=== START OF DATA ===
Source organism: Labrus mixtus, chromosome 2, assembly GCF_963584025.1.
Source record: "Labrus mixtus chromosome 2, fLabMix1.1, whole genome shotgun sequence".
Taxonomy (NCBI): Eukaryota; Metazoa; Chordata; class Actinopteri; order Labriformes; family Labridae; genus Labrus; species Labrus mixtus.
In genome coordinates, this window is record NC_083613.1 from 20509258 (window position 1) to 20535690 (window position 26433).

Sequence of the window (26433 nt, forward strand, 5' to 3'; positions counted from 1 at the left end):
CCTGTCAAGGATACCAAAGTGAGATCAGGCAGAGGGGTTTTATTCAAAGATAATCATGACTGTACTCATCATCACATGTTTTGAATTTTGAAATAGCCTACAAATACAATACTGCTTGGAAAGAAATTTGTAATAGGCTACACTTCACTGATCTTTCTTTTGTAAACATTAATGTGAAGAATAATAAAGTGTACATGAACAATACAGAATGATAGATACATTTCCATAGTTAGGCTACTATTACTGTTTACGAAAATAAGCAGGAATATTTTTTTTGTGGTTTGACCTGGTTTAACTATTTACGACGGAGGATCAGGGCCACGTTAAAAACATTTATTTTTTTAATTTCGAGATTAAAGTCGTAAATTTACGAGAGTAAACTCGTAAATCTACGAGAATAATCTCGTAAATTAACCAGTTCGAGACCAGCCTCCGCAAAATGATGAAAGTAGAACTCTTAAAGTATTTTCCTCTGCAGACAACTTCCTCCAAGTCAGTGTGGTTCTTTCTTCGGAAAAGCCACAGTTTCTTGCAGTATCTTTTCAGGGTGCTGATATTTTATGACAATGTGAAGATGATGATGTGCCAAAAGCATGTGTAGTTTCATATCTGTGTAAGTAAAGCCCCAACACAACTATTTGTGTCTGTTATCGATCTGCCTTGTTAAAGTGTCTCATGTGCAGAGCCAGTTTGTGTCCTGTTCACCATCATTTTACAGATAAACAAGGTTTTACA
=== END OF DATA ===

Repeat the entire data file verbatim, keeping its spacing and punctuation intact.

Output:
Source organism: Labrus mixtus, chromosome 2, assembly GCF_963584025.1.
Source record: "Labrus mixtus chromosome 2, fLabMix1.1, whole genome shotgun sequence".
Taxonomy (NCBI): Eukaryota; Metazoa; Chordata; class Actinopteri; order Labriformes; family Labridae; genus Labrus; species Labrus mixtus.
In genome coordinates, this window is record NC_083613.1 from 20509258 (window position 1) to 20535690 (window position 26433).

Sequence of the window (26433 nt, forward strand, 5' to 3'; positions counted from 1 at the left end):
CCTGTCAAGGATACCAAAGTGAGATCAGGCAGAGGGGTTTTATTCAAAGATAATCATGACTGTACTCATCATCACATGTTTTGAATTTTGAAATAGCCTACAAATACAATACTGCTTGGAAAGAAATTTGTAATAGGCTACACTTCACTGATCTTTCTTTTGTAAACATTAATGTGAAGAATAATAAAGTGTACATGAACAATACAGAATGATAGATACATTTCCATAGTTAGGCTACTATTACTGTTTACGAAAATAAGCAGGAATATTTTTTTTGTGGTTTGACCTGGTTTAACTATTTACGACGGAGGATCAGGGCCACGTTAAAAACATTTATTTTTTTAATTTCGAGATTAAAGTCGTAAATTTACGAGAGTAAACTCGTAAATCTACGAGAATAATCTCGTAAATTAACCAGTTCGAGACCAGCCTCCGCAAAATGATGAAAGTAGAACTCTTAAAGTATTTTCCTCTGCAGACAACTTCCTCCAAGTCAGTGTGGTTCTTTCTTCGGAAAAGCCACAGTTTCTTGCAGTATCTTTTCAGGGTGCTGATATTTTATGACAATGTGAAGATGATGATGTGCCAAAAGCATGTGTAGTTTCATATCTGTGTAAGTAAAGCCCCAACACAACTATTTGTGTCTGTTATCGATCTGCCTTGTTAAAGTGTCTCATGTGCAGAGCCAGTTTGTGTCCTGTTCACCATCATTTTACAGATAAACAAGGTTTTACA